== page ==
Thursday, March 13, 2014

805 WPA Swimming Pools

(The WPA constructed this swimming pool, and also a large bathhouse, at Constitution Park in Cumberland, Maryland, 1938-1939. Both the pool and bathhouse still serve the community today (see here). Photo courtesy of the University of Maryland College Park Archives.)  

Across America, WPA laborers built 805 new swimming pools, and also engaged in 339 projects to repair or improve existing swimming pools. WPA laborers also built 848 new wading pools (while repairing or improving about 80 more).  

The New York City Department of Parks & Recreation describes the pool construction work of the WPA in New York City:

"A new era in active recreation arrived in the 1930s and 1940s, when the Department of Parks assumed jurisdiction over the city's bathhouses and harnessed Works Progress Administration labor to develop a series of outdoor pools for the city."

"The WPA swimming pools were among the most remarkable public recreational facilities in the country, representing the forefront of design and technology in advanced filtration and chlorination systems. The influence of the pools extended throughout entire communities, attracting aspiring athletes and neighborhood children, and changing the way millions of New Yorkers spent their leisure time."

"The pools were not just huge but also examples of state-of-the-art engineering and fine design..."

"Massive filtration systems, heating units, and even underwater lighting provided a more controlled bathing experience than the often treacherous and polluted waterfront currents in which the city's masses had traditionally swam. The palette of building materials was mainly inexpensive brick, concrete, and cast stone, but the styles ranged from Romanesque Revival to Art Deco."

"The WPA pools were designed to adapt to off-season uses such as paddle tennis, shuffleboard, volleyball, basketball, and handball. Wading pools were used as roller skating rinks, and indoor locker rooms and changing areas were adapted for boxing instruction and evening dance halls for teens."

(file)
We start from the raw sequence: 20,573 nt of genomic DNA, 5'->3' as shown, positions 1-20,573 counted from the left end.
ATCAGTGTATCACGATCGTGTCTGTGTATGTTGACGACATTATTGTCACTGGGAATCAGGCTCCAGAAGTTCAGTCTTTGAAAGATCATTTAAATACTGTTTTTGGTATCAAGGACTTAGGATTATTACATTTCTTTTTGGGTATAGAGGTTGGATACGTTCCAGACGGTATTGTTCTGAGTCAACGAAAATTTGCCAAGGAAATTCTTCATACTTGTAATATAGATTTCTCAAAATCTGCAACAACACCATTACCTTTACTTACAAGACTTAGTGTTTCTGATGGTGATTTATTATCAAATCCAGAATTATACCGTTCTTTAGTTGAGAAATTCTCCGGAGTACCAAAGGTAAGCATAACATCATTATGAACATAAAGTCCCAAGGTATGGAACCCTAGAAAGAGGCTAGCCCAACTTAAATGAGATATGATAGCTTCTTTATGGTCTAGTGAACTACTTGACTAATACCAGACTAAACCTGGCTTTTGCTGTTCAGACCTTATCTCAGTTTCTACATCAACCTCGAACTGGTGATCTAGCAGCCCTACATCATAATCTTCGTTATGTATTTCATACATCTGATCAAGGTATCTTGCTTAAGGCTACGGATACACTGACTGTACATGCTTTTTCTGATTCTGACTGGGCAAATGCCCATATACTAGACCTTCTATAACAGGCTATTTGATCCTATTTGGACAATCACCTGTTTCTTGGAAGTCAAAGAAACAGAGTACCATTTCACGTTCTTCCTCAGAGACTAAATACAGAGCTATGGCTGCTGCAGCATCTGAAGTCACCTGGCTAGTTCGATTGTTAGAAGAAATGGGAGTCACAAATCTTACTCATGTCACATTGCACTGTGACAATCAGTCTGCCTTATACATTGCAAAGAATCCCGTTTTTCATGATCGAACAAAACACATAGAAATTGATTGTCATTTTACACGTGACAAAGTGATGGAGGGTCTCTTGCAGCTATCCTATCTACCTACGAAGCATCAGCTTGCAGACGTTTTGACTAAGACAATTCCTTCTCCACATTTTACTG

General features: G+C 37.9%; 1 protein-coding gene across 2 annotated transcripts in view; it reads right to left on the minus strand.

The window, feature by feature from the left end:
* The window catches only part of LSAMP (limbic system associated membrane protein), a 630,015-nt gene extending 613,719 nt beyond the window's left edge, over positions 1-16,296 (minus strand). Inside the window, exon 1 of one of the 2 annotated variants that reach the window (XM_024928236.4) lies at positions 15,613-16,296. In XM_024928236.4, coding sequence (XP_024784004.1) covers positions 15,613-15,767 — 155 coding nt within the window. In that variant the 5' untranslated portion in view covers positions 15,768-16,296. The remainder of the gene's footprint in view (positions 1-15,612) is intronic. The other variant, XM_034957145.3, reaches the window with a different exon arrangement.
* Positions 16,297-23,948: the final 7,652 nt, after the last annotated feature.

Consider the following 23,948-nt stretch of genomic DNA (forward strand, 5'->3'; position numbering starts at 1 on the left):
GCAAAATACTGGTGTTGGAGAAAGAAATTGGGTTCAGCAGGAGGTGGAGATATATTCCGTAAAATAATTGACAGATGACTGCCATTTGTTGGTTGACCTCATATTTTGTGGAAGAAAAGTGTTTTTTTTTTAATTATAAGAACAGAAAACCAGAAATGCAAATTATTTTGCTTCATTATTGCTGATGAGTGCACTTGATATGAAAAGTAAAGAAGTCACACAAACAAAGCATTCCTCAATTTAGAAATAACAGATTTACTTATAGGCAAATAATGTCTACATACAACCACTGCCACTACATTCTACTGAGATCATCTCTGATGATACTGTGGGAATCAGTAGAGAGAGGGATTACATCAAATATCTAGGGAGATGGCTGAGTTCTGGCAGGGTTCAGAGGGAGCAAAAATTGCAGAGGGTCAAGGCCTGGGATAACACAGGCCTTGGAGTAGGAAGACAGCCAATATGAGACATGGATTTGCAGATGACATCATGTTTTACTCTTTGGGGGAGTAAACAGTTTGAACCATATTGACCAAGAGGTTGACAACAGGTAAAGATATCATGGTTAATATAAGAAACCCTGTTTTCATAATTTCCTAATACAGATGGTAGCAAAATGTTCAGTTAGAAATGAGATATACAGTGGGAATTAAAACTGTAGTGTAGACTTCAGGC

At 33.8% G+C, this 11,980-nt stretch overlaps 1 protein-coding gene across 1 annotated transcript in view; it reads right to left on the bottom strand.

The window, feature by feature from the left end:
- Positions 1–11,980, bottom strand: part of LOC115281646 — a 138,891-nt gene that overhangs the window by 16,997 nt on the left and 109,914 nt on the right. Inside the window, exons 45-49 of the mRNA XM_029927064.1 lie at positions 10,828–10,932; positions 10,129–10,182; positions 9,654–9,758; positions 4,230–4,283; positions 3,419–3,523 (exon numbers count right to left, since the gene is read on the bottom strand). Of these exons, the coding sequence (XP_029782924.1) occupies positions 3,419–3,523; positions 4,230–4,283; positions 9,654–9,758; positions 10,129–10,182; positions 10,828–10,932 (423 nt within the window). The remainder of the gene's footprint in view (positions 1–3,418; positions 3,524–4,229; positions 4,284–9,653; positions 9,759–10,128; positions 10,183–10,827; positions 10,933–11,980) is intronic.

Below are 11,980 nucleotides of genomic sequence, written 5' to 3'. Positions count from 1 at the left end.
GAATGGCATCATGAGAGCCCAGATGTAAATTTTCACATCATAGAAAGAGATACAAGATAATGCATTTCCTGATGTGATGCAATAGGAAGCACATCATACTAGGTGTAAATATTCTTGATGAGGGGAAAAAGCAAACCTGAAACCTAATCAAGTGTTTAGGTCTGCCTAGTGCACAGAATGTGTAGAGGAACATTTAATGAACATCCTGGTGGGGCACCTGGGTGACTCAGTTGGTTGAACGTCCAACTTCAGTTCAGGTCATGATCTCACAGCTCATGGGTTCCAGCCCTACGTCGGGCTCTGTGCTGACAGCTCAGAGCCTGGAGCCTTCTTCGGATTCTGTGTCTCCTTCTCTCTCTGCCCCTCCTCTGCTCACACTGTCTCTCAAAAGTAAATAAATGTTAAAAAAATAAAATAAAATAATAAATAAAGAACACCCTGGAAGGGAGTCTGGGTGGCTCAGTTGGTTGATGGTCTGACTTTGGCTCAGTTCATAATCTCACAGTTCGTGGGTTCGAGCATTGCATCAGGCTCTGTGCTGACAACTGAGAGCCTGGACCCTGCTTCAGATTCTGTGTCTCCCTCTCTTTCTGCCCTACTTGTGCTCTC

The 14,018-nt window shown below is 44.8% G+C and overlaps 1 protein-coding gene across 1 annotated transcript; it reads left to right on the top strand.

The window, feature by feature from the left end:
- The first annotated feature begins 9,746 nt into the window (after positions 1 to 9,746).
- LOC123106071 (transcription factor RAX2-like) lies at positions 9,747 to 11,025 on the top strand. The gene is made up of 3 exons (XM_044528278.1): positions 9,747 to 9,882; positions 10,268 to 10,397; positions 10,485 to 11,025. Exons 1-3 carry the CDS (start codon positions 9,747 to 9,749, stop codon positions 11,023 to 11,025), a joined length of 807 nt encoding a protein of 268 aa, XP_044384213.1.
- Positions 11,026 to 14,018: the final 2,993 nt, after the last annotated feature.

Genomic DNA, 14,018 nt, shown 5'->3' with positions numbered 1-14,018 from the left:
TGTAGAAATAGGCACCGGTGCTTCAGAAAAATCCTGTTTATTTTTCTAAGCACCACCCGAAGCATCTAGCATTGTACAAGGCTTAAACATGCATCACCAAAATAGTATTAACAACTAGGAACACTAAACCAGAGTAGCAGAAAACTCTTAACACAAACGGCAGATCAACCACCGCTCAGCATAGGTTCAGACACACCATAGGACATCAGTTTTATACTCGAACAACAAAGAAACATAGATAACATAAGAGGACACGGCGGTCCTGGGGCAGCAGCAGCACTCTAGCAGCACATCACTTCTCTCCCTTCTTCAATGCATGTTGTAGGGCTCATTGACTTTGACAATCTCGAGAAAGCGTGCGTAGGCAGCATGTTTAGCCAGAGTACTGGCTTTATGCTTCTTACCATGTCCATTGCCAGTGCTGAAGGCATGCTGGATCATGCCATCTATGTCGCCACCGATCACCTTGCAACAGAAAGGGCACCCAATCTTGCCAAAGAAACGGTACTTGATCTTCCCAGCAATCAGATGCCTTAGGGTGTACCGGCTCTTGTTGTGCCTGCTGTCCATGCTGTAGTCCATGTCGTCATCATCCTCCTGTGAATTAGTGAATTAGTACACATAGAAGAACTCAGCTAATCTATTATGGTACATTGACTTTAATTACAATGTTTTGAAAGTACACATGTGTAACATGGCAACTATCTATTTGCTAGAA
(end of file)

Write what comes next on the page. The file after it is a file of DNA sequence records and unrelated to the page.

Read full article here: "Parks' Swimming Pools"

 
(WPA poster, promoting swimming. This was one of many WPA posters promoting recreation, exercise, and health. Image courtesy of the Library of Congress Prints and Photographs Division.)

Some people, even today, have expressed their opinion that WPA workers were lazy good-for-nothings and that the projects they worked on were utterly useless. 

Do you believe them? 

4 comments:

  1. This is a very interesting article, mainly because this only shows how much the WPA was built for the convenience and recreation of most Americans here in the country and how much they’ve tried to ease the summer heat for all of us. :) I also love the fact that they have prepared the pool areas for different seasons and temperatures through heating systems. :)


    Tiffany Fields @ Pools N More

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    1. Thanks for your comment Tiffany!

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  2. Swimming helps a lot in maintaining a fit body. For that reason, it’s nice to know some pools were made for everyone’s use at any time of the year. That assures those swimmers that they’ll have a place to practice their diving and swimming skills. Thanks for sharing that interesting article, Brent!

    Leena Wolf

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  3. So, that’s where it all began? It would be nice to believe the good advocacy they promote. If it’s for the good of many, then I don’t see why it would be called “good-for-nothings”. As for the workers, perhaps it’s up to those who patronize the pools to judge if they’re doing their job right or not.

    Joanne Henry @ Tranquility Pools, NJ

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